This week’s featured article initially appeared in November’s Articles of Note, but at the time it was not available free full-text. Not so now. Since the peer-reviewed literature has far less on this healthcare response to trafficking patients than, say, IPV or sexual assault patients, I will happily highlight what I can find. After the jump, all the details:
Citation: J Urban Health. 2013 Dec;90(6):1194-204. doi: 10.1007/s11524-013-9837-4. An international comparative public health analysis of sex trafficking of women and girls in eight cities: achieving a more effective health sector response. Macias Konstantopoulos W, Ahn R, Alpert EJ, Cafferty E, McGahan A, Williams TP, Castor JP, Wolferstan N, Purcell G, Burke TF.
Why this article: Studies suggest that half of all sex trafficking victims seek healthcare while in their trafficking situation, but the healthcare system is often unprepared to respond or simply doesn’t recognize the trafficking issue underlying the presenting healthcare complaint.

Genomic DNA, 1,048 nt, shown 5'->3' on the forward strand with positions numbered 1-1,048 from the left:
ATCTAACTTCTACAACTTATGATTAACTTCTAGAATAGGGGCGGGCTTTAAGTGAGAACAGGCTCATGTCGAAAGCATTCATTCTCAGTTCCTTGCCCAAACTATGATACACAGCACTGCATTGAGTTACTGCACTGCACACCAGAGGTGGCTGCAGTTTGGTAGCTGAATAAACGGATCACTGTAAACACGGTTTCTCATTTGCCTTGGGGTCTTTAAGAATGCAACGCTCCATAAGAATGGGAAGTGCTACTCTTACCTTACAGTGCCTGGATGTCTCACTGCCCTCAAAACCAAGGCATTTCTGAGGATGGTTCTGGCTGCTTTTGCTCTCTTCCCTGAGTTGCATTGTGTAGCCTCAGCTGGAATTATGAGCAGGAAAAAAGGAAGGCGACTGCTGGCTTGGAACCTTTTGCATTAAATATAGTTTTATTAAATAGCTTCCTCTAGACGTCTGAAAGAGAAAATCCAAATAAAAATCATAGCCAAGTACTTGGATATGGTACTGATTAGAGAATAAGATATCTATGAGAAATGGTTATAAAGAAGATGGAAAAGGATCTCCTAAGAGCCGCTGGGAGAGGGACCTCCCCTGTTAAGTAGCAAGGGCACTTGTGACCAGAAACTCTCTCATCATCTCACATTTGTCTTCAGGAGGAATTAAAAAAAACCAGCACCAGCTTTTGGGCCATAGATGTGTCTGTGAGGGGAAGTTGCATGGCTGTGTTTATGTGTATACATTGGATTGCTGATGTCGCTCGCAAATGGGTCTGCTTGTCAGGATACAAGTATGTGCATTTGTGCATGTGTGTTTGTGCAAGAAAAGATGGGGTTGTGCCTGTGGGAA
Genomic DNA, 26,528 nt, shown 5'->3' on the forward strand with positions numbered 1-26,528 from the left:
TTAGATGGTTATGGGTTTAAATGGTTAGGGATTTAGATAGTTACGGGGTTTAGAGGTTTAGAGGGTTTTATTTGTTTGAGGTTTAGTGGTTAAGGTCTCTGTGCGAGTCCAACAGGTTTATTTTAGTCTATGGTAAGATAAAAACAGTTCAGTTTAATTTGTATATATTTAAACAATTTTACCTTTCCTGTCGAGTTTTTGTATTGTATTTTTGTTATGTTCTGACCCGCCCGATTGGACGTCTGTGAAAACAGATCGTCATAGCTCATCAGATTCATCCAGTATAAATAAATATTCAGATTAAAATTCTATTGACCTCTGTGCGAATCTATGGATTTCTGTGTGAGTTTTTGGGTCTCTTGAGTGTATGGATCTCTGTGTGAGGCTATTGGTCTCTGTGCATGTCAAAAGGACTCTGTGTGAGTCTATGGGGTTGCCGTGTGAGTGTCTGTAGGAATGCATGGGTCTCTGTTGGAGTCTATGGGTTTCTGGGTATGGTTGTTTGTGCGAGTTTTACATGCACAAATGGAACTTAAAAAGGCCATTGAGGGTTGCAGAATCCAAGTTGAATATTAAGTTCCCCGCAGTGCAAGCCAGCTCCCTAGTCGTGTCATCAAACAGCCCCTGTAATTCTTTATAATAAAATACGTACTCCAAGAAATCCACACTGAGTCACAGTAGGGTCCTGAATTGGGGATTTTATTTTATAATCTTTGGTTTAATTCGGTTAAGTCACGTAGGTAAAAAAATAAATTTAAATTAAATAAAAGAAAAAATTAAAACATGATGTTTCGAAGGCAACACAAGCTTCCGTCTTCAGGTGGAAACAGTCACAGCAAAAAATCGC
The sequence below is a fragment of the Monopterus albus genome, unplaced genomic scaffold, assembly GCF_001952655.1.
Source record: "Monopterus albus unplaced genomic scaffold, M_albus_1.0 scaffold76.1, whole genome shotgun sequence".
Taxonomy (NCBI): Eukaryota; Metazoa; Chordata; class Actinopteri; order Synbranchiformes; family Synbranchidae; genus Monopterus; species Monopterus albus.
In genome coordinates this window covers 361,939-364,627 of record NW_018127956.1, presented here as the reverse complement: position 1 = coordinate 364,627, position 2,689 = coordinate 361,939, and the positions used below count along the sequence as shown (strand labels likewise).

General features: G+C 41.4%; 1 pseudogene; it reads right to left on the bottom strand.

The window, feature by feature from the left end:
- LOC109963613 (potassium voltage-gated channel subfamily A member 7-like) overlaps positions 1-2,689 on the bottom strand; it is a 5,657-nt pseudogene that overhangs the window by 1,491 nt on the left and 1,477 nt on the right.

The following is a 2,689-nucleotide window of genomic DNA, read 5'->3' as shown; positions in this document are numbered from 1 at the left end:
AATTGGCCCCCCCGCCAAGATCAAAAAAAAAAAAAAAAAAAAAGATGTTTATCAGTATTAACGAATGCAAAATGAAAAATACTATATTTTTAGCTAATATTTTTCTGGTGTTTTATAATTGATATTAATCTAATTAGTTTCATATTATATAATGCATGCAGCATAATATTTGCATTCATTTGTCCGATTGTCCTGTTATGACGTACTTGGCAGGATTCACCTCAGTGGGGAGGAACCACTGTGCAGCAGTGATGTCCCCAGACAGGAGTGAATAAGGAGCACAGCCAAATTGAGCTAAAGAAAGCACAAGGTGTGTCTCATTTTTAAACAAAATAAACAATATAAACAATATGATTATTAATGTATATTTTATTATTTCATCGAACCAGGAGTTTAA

Key quote: In these eight cities, health workers’ awareness of sex trafficking was low, as was their knowledge of how to proceed when encountering victims. In addition, we found that many health professionals are reluctant to actively pursue victim identification and to intervene in trafficking situations, further impeding the health sector’s contribution to local antitrafficking efforts. Furthermore, many gaps in health services for victims remain unaddressed. Comprehensive, coordinated systems to meet the full range of trafficking victims’ health needs were absent in the eight cities, and the lack of mental health services for victims was described as the most acute health-related gap. While sex trafficking and the available local health resources may differ from one city to another, antitrafficking stakeholders in all eight cities welcomed greater health sector participation in continued antitrafficking efforts.